Action Replay – Kitted Out

Who will today’s game be between? Nike vs Adidas? Puma vs Umbro? Or maybe Castore will be potential giantkillers? All professional football teams have shirts and so on belonging to a particular brand, with the logo (the Nike swoosh, the three Adidas stripes, whatever) prominently displayed. Even official referees’ outfits in England are from Nike (, but in Scotland they’re from Adidas.

And it’s all big business. Nike is the biggest sports company, with revenue of over $50m last year and over eighty thousand employees. It has been criticised for using sweatshops and child labour to make its products, and similar complaints have been made about Adidas, which has a minority share in Bayern Munich football club, and has revenue less than half that of Nike. Nike can count more Premier League teams as wearing their gear than Adidas, but in fact they have the same number as Umbro.

Both Nike and Adidas are long-established, but Castore, a British company, was only founded in 2015, and has just 500 workers. Yet it has been making progress, with three Premier League teams wearing its kit, together with Rangers in Glasgow, the England cricket team and the US national rugby team. They were involved in controversy towards the end of last year, with some of their shirts clinging to the wearers’ bodies when they became sweaty, which was particularly embarrassing for women players.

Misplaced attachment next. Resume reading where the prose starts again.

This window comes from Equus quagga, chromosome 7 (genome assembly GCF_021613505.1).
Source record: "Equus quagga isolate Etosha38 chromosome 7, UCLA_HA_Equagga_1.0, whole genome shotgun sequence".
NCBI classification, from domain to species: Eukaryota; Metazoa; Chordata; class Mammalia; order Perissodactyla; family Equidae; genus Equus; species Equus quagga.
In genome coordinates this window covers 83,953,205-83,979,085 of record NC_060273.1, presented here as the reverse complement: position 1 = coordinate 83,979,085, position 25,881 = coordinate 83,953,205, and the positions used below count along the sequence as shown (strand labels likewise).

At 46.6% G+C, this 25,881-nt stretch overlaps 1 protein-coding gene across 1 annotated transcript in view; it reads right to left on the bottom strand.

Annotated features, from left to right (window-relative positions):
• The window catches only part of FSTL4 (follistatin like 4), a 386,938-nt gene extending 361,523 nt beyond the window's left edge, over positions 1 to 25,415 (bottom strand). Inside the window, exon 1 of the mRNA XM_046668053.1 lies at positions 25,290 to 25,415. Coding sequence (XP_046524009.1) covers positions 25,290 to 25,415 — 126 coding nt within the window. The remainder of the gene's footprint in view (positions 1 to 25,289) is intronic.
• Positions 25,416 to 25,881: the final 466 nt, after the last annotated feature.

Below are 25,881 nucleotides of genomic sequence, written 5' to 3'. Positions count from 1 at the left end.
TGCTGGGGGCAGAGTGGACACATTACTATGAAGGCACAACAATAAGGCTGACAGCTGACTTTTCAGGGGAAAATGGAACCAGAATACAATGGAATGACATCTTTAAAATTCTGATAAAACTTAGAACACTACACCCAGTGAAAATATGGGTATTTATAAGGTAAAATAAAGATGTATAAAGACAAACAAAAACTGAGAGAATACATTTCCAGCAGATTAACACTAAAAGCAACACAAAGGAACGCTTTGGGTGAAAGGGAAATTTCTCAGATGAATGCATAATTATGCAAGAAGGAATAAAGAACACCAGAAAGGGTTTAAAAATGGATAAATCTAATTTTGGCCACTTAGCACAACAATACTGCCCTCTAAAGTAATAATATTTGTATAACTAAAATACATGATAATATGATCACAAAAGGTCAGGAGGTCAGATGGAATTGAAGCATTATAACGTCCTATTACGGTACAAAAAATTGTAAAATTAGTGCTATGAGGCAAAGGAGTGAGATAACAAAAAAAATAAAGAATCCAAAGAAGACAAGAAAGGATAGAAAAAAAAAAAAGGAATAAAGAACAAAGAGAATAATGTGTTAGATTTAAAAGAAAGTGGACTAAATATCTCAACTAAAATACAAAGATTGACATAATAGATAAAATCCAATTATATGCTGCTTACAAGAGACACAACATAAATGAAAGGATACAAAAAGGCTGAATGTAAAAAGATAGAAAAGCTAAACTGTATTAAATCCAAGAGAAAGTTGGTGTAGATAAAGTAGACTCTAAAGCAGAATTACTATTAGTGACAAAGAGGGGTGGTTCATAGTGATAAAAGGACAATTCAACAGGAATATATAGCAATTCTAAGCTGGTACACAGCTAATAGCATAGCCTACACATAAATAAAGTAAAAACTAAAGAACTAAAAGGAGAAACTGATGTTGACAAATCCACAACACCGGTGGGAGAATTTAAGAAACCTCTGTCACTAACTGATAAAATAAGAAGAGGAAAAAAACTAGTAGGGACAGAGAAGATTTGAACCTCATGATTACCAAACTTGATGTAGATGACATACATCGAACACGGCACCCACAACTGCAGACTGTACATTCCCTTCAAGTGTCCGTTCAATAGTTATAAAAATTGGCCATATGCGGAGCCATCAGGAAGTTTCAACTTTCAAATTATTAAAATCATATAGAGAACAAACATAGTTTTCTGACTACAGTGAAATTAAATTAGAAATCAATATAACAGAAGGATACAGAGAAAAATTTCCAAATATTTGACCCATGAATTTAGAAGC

The kit manufacturers have contracts with the teams so as to ensure sales to supporters. Puma supply just one club, but that’s the champions, Manchester City, so their sales are pretty high. And, of course, it costs more to have a shirt with a particular player’s name and number on the back. Clubs also have at least one alternative kit in case of clashes, and change the details of their shirts every two or three years.

Nike and so on don’t just make sports gear, but also trainers, jackets, backpacks, etc. More specialist equipment, such as tennis and badminton rackets, is made by companies like Yonex, rather than Adidas et al: maybe there’s not enough profit in them, or perhaps it’s just that there’s free publicity for the company if you appear in public wearing and so advertising a flashy pair of trainers or a football shirt, but you won’t usually be carrying a badminton racket around with you.


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